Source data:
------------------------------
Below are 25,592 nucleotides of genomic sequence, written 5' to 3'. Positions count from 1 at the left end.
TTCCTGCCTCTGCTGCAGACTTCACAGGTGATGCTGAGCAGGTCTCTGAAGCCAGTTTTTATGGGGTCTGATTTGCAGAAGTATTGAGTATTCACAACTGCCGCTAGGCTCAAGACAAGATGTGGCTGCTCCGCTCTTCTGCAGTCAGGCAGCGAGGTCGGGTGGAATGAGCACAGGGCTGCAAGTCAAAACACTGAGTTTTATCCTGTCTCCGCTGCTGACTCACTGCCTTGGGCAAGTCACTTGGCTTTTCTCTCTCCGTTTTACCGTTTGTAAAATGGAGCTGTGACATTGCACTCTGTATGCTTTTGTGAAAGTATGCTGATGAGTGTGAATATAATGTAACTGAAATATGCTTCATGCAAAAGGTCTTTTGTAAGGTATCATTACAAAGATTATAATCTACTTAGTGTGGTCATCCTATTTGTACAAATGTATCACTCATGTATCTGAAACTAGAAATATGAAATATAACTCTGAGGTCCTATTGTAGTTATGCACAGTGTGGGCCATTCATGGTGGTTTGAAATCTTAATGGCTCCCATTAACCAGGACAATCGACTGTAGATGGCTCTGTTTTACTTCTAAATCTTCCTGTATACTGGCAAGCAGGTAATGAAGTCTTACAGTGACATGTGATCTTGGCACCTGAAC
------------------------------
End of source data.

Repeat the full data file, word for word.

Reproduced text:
Below are 25,592 nucleotides of genomic sequence, written 5' to 3'. Positions count from 1 at the left end.
TTCCTGCCTCTGCTGCAGACTTCACAGGTGATGCTGAGCAGGTCTCTGAAGCCAGTTTTTATGGGGTCTGATTTGCAGAAGTATTGAGTATTCACAACTGCCGCTAGGCTCAAGACAAGATGTGGCTGCTCCGCTCTTCTGCAGTCAGGCAGCGAGGTCGGGTGGAATGAGCACAGGGCTGCAAGTCAAAACACTGAGTTTTATCCTGTCTCCGCTGCTGACTCACTGCCTTGGGCAAGTCACTTGGCTTTTCTCTCTCCGTTTTACCGTTTGTAAAATGGAGCTGTGACATTGCACTCTGTATGCTTTTGTGAAAGTATGCTGATGAGTGTGAATATAATGTAACTGAAATATGCTTCATGCAAAAGGTCTTTTGTAAGGTATCATTACAAAGATTATAATCTACTTAGTGTGGTCATCCTATTTGTACAAATGTATCACTCATGTATCTGAAACTAGAAATATGAAATATAACTCTGAGGTCCTATTGTAGTTATGCACAGTGTGGGCCATTCATGGTGGTTTGAAATCTTAATGGCTCCCATTAACCAGGACAATCGACTGTAGATGGCTCTGTTTTACTTCTAAATCTTCCTGTATACTGGCAAGCAGGTAATGAAGTCTTACAGTGACATGTGATCTTGGCACCTGAAC